Project evaluation and selection
The borrower should provide the lender with comprehensive information on the processes by which it identifies and manages the environmental and social risks associated with the project. It should have a method available for identifying factors reducing the known or potentially material risks of adverse environmental or social impacts associated with the project. Borrowers are also encouraged to provide information regarding the alignment of financed projects with taxonomies (official or market-based) (in addition to disclosing green standards and certifications, as encouraged earlier).
Management of proceeds
The borrower should deposit the proceeds from a green loan/social loan in a dedicated bank account, or otherwise monitor the proceeds to ensure transparency. Before, the principles only encouraged a “green” borrower to establish an internal governance process to track the allocation of loan proceeds. From now on, borrowers must implement such a process, and also inform lenders of the temporary placement of the unallocated proceeds. The principles clearly state that if a loan includes both green and non-green (or social and non-social) tranches, overall it cannot be labelled as green/social.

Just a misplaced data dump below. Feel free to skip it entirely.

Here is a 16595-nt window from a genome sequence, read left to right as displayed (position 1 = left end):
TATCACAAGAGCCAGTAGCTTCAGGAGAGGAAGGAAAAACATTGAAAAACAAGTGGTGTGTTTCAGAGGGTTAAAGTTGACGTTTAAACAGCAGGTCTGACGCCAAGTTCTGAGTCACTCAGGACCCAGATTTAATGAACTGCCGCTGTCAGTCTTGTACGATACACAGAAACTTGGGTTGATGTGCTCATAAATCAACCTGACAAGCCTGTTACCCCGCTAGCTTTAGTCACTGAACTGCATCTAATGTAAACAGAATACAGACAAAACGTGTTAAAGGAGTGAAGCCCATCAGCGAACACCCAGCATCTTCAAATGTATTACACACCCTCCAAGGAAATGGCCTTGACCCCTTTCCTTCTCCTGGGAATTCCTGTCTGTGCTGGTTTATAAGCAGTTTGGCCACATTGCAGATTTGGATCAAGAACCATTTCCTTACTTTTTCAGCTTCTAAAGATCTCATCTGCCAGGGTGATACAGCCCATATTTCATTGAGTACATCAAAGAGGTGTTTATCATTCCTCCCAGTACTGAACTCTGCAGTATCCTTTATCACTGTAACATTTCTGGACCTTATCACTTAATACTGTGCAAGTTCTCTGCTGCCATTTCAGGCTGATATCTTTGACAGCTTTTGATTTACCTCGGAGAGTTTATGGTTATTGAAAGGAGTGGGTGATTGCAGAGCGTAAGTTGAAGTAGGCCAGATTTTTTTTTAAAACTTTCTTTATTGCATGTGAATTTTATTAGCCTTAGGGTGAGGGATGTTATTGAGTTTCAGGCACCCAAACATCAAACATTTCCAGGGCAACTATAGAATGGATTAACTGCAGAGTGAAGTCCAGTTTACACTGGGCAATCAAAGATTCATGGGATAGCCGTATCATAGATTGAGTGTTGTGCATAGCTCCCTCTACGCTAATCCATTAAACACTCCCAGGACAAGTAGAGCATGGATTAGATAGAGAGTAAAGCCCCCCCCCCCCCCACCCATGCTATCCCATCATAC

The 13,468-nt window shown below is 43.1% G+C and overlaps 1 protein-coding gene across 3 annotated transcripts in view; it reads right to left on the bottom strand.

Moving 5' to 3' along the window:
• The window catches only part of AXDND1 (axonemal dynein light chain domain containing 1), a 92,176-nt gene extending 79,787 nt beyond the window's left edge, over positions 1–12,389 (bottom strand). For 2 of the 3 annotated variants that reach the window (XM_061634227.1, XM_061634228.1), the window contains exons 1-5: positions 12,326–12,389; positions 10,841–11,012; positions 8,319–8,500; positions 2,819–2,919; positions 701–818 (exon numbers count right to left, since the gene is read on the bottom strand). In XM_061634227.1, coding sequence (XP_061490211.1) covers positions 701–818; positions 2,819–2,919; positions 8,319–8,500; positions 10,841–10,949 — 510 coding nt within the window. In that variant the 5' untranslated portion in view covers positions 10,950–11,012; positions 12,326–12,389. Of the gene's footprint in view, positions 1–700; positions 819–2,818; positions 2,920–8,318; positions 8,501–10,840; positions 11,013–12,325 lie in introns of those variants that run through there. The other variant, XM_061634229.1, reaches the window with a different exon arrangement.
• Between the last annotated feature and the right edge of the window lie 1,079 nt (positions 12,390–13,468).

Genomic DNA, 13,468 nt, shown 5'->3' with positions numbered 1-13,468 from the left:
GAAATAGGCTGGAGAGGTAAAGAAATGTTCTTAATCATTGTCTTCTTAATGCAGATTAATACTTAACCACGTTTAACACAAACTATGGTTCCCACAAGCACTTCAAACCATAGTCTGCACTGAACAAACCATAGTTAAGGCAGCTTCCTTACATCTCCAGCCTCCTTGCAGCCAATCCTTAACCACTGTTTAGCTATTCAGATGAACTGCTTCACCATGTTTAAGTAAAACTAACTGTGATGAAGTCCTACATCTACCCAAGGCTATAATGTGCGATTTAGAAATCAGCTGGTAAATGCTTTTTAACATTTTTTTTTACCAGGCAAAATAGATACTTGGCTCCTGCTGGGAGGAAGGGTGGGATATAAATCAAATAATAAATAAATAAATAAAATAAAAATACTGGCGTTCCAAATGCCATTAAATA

The content of this element has not changed, but this section of the guidance is significantly expanded to indicate how borrowers should approach reporting on the effects of using loan proceeds. Now, the guidance includes a methodology for reporting (emphasising the use of both quantitative and qualitative performance indicators where possible). It is understood that for certain projects, the actual impact cannot be estimated until the financed assets become operational or projects are completed. In such cases, borrowers should report the estimated impact.
Both the principles and the guidance are regularly reviewed, also in response to market signals. They will probably be updated more than once, especially given the dynamic development of the green loan and social loan market and the changing regulatory environment for a sustainable economy.
The principles are not directly applicable to projects implemented in Poland for ESG loans generally, but they certainly clarify some issues and can provide a useful touchstone when structuring a green loan or social loan agreement governed by Polish law.
Ewa Winiarz, attorney-at-law, Banking & Project Finance practice, Wardyński & Partners